Taking a pledge to remain a virgin until they are married may delay the age at which some young people start experimenting with sex, according to a new RAND Corporation study.
According to researchers, waiting until a person is older to have sex is good from a health standpoint.
The study showed that teens who vowed to remain virgins until they are married were less likely to be sexually active over the three-year study period than other youth who were similar to them, but who did not make a virginity pledge.
"These findings do not suggest that virginity pledges should be a substitute for comprehensive sexual education programs, or that they will work for all kinds of kids" said Steven Martino, the study's lead author and a psychologist at RAND, a nonprofit research organization.
"But virginity pledges may be appropriate as one component of an overall sex education effort," he added.
Earlier studies have examined the impact of virginity pledges, but the new research was uniquely designed to account for pre-existing difference between pledgers and non-pledgers on factors such as religiosity, parenting and friendship characteristics.
In the new study, researchers tested the impact of virginity pledges by comparing pledgers with young people who had not made a pledge, but shared other characteristics with pledgers.
They surveyed 1,461 adolescent virgins aged 12 to 17 in 2001 and re-interviewed participants one and three years later.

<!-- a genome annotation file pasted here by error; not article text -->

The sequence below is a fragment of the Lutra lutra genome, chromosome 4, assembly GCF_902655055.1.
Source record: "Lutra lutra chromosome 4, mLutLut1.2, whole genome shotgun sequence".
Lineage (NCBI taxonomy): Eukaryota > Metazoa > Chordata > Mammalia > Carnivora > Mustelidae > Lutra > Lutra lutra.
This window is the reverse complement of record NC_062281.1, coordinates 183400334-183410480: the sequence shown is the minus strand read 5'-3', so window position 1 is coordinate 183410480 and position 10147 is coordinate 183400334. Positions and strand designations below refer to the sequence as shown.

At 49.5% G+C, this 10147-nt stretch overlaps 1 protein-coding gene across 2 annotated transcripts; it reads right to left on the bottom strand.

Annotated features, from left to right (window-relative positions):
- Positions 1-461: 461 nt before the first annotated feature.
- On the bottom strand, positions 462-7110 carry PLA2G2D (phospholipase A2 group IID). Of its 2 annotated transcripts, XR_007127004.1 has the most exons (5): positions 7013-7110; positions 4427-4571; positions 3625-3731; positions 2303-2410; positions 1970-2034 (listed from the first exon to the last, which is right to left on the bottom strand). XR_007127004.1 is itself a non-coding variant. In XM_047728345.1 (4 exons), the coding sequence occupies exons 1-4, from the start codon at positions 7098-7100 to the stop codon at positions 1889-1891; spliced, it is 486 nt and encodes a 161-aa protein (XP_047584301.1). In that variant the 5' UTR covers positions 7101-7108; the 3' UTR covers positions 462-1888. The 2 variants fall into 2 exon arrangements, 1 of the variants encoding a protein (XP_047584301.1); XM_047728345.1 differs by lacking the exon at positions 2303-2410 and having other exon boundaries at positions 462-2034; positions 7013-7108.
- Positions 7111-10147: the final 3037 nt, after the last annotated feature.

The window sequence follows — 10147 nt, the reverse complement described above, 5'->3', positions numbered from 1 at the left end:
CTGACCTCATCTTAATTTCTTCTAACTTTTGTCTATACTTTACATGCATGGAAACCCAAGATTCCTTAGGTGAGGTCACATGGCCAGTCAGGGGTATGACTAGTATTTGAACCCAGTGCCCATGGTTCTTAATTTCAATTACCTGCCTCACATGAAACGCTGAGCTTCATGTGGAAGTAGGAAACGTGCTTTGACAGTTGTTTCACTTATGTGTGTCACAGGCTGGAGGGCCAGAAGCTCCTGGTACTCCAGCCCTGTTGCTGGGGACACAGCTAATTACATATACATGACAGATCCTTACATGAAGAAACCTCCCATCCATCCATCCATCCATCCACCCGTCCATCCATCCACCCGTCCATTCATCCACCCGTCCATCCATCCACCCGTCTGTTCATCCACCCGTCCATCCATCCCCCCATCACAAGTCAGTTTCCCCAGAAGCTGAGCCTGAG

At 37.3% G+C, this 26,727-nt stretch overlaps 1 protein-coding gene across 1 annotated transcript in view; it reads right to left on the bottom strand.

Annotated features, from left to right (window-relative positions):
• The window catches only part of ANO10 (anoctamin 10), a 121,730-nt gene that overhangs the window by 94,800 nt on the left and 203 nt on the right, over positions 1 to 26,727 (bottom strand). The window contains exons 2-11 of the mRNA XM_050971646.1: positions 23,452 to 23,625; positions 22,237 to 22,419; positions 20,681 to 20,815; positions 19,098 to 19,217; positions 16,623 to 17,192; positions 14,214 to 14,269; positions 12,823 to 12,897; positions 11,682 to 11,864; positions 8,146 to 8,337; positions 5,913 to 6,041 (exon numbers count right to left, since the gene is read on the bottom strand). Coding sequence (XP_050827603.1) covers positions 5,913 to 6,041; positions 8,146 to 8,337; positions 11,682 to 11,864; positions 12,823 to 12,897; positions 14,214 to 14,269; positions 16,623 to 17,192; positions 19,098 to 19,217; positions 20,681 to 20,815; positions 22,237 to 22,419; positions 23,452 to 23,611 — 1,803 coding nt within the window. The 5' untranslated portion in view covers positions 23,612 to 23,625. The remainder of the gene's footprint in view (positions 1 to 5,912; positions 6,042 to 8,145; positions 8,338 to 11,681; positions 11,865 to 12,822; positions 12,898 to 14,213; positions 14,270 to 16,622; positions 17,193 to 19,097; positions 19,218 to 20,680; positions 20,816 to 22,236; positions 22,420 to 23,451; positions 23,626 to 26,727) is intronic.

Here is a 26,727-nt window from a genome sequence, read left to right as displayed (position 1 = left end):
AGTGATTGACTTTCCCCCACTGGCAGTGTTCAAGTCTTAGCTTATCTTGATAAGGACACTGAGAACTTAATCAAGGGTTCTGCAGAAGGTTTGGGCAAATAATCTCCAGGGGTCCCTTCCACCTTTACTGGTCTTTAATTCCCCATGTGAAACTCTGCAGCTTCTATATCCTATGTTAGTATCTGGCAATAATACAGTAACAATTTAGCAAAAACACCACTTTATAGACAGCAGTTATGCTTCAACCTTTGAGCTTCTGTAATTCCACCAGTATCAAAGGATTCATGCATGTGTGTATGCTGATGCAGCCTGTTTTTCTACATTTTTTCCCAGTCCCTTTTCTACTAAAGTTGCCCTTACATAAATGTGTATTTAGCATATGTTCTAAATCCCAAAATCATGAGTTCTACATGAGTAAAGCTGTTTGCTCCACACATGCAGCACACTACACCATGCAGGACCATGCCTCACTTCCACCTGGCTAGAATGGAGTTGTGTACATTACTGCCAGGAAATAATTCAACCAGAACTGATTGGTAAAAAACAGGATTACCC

About one-fourth of the group reported during the initial survey that they had made a virginity pledge.
The study showed that 42 percent of those who did not make virginity pledges but were otherwise similar to those who did started sexual intercourse within three years, while just 34 percent of those who made virginity pledges reported having sexual intercourse within the same period.
"Making a pledge to remain a virgin until marriage may provide extra motivation to adolescents who want to delay becoming sexually active," Martino said.
"The act of pledging may create some social pressure or social support that helps them to follow through with their clearly stated public intention," he added.
Some researchers have speculated that abstaining from intercourse might increase participation in other sexual activities, like oral sex.
However, the new study showed that those who pledged were no more likely to engage in non-intercourse behaviors than comparable youth who did not take a pledge.
"Waiting until you are older to have sex is good for teens from a health standpoint. There are lots of reasons for more kids to wait until they are older," Martino said.
According to researchers, people who delay sex until they are older are less likely to have unintended pregnancies or contract a sexually transmitted disease, and are better equipped emotionally for the experience.
The study is published online by the Journal of Adolescent Health.